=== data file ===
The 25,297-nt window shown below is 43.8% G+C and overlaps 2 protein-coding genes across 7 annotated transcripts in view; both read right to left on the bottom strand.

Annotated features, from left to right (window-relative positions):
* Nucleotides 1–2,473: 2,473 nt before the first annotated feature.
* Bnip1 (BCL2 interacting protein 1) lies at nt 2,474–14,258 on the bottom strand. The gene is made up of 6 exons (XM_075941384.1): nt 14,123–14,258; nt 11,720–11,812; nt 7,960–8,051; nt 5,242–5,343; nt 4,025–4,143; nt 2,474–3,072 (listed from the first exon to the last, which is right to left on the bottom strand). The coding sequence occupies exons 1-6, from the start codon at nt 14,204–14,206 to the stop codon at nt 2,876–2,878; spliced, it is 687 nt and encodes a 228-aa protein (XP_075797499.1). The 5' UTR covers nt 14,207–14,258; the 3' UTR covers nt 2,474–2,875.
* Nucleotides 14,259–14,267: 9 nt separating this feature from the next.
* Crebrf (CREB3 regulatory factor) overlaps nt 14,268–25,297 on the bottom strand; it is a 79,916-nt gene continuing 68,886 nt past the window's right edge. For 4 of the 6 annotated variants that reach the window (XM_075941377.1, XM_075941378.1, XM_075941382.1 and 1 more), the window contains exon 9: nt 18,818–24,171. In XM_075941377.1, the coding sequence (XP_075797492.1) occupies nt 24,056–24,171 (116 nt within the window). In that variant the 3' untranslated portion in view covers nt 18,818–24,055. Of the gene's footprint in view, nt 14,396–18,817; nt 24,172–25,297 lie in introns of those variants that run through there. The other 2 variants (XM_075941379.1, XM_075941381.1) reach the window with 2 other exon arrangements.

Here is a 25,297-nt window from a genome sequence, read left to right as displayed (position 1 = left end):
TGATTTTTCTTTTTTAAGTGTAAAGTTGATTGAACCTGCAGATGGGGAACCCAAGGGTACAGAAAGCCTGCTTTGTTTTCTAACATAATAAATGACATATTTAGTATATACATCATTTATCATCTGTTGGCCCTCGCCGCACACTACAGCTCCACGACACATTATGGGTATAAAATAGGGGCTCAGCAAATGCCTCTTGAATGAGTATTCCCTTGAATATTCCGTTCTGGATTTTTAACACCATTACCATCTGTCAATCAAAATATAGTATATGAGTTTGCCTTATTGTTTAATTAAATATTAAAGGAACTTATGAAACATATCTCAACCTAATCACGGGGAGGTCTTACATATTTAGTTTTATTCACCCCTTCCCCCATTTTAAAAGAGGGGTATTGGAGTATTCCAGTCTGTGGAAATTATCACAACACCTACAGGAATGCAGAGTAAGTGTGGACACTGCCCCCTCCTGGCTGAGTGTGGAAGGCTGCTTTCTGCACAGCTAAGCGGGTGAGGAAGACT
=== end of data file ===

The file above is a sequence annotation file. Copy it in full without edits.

The 25,297-nt window shown below is 43.8% G+C and overlaps 2 protein-coding genes across 7 annotated transcripts in view; both read right to left on the bottom strand.

Annotated features, from left to right (window-relative positions):
* Nucleotides 1–2,473: 2,473 nt before the first annotated feature.
* Bnip1 (BCL2 interacting protein 1) lies at nt 2,474–14,258 on the bottom strand. The gene is made up of 6 exons (XM_075941384.1): nt 14,123–14,258; nt 11,720–11,812; nt 7,960–8,051; nt 5,242–5,343; nt 4,025–4,143; nt 2,474–3,072 (listed from the first exon to the last, which is right to left on the bottom strand). The coding sequence occupies exons 1-6, from the start codon at nt 14,204–14,206 to the stop codon at nt 2,876–2,878; spliced, it is 687 nt and encodes a 228-aa protein (XP_075797499.1). The 5' UTR covers nt 14,207–14,258; the 3' UTR covers nt 2,474–2,875.
* Nucleotides 14,259–14,267: 9 nt separating this feature from the next.
* Crebrf (CREB3 regulatory factor) overlaps nt 14,268–25,297 on the bottom strand; it is a 79,916-nt gene continuing 68,886 nt past the window's right edge. For 4 of the 6 annotated variants that reach the window (XM_075941377.1, XM_075941378.1, XM_075941382.1 and 1 more), the window contains exon 9: nt 18,818–24,171. In XM_075941377.1, the coding sequence (XP_075797492.1) occupies nt 24,056–24,171 (116 nt within the window). In that variant the 3' untranslated portion in view covers nt 18,818–24,055. Of the gene's footprint in view, nt 14,396–18,817; nt 24,172–25,297 lie in introns of those variants that run through there. The other 2 variants (XM_075941379.1, XM_075941381.1) reach the window with 2 other exon arrangements.

Here is a 25,297-nt window from a genome sequence, read left to right as displayed (position 1 = left end):
TGATTTTTCTTTTTTAAGTGTAAAGTTGATTGAACCTGCAGATGGGGAACCCAAGGGTACAGAAAGCCTGCTTTGTTTTCTAACATAATAAATGACATATTTAGTATATACATCATTTATCATCTGTTGGCCCTCGCCGCACACTACAGCTCCACGACACATTATGGGTATAAAATAGGGGCTCAGCAAATGCCTCTTGAATGAGTATTCCCTTGAATATTCCGTTCTGGATTTTTAACACCATTACCATCTGTCAATCAAAATATAGTATATGAGTTTGCCTTATTGTTTAATTAAATATTAAAGGAACTTATGAAACATATCTCAACCTAATCACGGGGAGGTCTTACATATTTAGTTTTATTCACCCCTTCCCCCATTTTAAAAGAGGGGTATTGGAGTATTCCAGTCTGTGGAAATTATCACAACACCTACAGGAATGCAGAGTAAGTGTGGACACTGCCCCCTCCTGGCTGAGTGTGGAAGGCTGCTTTCTGCACAGCTAAGCGGGTGAGGAAGACT